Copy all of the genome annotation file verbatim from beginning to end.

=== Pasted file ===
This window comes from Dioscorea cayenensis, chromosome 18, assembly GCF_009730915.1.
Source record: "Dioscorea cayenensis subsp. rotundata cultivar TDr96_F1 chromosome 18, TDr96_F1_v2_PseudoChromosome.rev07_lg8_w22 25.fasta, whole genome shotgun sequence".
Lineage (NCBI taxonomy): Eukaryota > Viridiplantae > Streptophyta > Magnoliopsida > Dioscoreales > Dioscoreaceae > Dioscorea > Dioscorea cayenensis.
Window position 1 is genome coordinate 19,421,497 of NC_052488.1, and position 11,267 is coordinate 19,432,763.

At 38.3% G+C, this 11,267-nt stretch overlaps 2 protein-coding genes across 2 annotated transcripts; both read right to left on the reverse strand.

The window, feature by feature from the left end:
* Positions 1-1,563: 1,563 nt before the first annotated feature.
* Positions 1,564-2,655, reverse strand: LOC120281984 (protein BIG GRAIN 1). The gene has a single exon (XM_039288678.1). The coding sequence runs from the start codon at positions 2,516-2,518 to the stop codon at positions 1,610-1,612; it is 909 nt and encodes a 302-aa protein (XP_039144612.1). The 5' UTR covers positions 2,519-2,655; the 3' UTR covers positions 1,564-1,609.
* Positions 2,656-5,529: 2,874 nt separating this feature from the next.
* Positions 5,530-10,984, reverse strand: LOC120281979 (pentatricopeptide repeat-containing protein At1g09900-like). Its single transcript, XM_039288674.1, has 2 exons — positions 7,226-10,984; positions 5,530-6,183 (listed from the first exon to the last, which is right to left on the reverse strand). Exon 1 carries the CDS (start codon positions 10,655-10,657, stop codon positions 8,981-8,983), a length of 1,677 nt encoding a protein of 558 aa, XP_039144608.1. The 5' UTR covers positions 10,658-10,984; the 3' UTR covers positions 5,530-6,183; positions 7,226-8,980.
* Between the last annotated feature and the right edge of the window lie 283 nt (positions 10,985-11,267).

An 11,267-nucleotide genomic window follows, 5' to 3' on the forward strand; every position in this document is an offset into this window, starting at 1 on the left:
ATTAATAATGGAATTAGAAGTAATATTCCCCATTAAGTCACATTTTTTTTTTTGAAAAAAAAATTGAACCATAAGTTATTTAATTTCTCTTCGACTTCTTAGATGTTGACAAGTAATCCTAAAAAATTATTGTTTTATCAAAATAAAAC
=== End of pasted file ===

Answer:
This window comes from Dioscorea cayenensis, chromosome 18, assembly GCF_009730915.1.
Source record: "Dioscorea cayenensis subsp. rotundata cultivar TDr96_F1 chromosome 18, TDr96_F1_v2_PseudoChromosome.rev07_lg8_w22 25.fasta, whole genome shotgun sequence".
Lineage (NCBI taxonomy): Eukaryota > Viridiplantae > Streptophyta > Magnoliopsida > Dioscoreales > Dioscoreaceae > Dioscorea > Dioscorea cayenensis.
Window position 1 is genome coordinate 19,421,497 of NC_052488.1, and position 11,267 is coordinate 19,432,763.

At 38.3% G+C, this 11,267-nt stretch overlaps 2 protein-coding genes across 2 annotated transcripts; both read right to left on the reverse strand.

The window, feature by feature from the left end:
* Positions 1-1,563: 1,563 nt before the first annotated feature.
* Positions 1,564-2,655, reverse strand: LOC120281984 (protein BIG GRAIN 1). The gene has a single exon (XM_039288678.1). The coding sequence runs from the start codon at positions 2,516-2,518 to the stop codon at positions 1,610-1,612; it is 909 nt and encodes a 302-aa protein (XP_039144612.1). The 5' UTR covers positions 2,519-2,655; the 3' UTR covers positions 1,564-1,609.
* Positions 2,656-5,529: 2,874 nt separating this feature from the next.
* Positions 5,530-10,984, reverse strand: LOC120281979 (pentatricopeptide repeat-containing protein At1g09900-like). Its single transcript, XM_039288674.1, has 2 exons — positions 7,226-10,984; positions 5,530-6,183 (listed from the first exon to the last, which is right to left on the reverse strand). Exon 1 carries the CDS (start codon positions 10,655-10,657, stop codon positions 8,981-8,983), a length of 1,677 nt encoding a protein of 558 aa, XP_039144608.1. The 5' UTR covers positions 10,658-10,984; the 3' UTR covers positions 5,530-6,183; positions 7,226-8,980.
* Between the last annotated feature and the right edge of the window lie 283 nt (positions 10,985-11,267).

An 11,267-nucleotide genomic window follows, 5' to 3' on the forward strand; every position in this document is an offset into this window, starting at 1 on the left:
ATTAATAATGGAATTAGAAGTAATATTCCCCATTAAGTCACATTTTTTTTTTTGAAAAAAAAATTGAACCATAAGTTATTTAATTTCTCTTCGACTTCTTAGATGTTGACAAGTAATCCTAAAAAATTATTGTTTTATCAAAATAAAAC